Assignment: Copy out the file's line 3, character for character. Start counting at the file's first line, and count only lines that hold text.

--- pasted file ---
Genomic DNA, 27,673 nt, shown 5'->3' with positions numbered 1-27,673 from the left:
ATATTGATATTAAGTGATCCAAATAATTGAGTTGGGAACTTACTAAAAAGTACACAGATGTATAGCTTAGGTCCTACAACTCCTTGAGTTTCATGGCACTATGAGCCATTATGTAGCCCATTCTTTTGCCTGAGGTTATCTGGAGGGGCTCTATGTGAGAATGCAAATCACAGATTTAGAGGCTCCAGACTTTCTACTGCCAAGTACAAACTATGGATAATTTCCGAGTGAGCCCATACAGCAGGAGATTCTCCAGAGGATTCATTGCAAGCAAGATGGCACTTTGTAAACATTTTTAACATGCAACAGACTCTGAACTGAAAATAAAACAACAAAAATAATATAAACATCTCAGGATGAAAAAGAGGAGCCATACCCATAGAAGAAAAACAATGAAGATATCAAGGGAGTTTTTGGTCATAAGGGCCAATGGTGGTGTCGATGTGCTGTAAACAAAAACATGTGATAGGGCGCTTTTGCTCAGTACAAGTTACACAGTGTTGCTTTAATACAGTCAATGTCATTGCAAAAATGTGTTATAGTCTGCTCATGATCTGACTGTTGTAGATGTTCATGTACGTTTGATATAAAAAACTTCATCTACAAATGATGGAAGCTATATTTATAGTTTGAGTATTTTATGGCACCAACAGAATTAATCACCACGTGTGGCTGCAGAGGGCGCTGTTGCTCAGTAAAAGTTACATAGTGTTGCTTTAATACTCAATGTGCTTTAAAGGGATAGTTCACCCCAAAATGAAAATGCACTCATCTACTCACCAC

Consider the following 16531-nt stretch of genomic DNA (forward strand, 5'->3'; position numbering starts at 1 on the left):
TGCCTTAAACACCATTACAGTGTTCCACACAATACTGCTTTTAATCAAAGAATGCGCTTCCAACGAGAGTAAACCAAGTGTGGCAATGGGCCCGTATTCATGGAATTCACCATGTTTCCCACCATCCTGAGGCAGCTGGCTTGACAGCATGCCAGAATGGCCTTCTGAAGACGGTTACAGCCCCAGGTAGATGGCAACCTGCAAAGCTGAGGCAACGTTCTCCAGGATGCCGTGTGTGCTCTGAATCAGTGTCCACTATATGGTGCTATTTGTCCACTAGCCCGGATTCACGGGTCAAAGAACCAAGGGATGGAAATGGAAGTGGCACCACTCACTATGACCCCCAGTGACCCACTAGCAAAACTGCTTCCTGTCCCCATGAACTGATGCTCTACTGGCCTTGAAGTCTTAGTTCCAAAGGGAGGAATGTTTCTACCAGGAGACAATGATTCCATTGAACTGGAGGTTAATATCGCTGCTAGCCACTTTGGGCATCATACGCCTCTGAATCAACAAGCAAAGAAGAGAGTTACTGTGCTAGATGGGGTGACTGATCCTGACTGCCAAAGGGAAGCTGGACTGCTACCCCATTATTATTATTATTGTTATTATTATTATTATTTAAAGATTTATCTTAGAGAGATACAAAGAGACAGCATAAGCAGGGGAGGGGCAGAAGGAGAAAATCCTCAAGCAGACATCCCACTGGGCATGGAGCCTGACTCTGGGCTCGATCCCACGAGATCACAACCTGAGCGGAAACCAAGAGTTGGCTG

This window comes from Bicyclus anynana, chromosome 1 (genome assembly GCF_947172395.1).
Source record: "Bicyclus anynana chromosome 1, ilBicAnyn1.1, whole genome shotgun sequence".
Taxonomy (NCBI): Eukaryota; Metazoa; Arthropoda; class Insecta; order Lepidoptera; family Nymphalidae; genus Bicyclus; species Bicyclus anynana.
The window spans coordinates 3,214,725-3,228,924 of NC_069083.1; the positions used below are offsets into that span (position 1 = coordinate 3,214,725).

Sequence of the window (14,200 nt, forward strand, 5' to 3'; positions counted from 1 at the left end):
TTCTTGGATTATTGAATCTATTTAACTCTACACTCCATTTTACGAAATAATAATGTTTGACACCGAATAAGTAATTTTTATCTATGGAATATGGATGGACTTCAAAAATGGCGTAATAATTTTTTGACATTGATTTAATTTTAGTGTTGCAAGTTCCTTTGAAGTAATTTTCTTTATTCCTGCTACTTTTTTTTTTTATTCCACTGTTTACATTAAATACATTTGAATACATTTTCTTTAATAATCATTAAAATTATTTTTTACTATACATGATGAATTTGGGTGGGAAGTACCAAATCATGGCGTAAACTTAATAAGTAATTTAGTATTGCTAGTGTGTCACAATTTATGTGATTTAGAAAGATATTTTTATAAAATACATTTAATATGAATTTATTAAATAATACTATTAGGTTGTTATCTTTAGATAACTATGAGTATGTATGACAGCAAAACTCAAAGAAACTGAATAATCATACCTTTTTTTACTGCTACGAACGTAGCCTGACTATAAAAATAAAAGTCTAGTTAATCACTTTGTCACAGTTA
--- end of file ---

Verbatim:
Consider the following 16531-nt stretch of genomic DNA (forward strand, 5'->3'; position numbering starts at 1 on the left):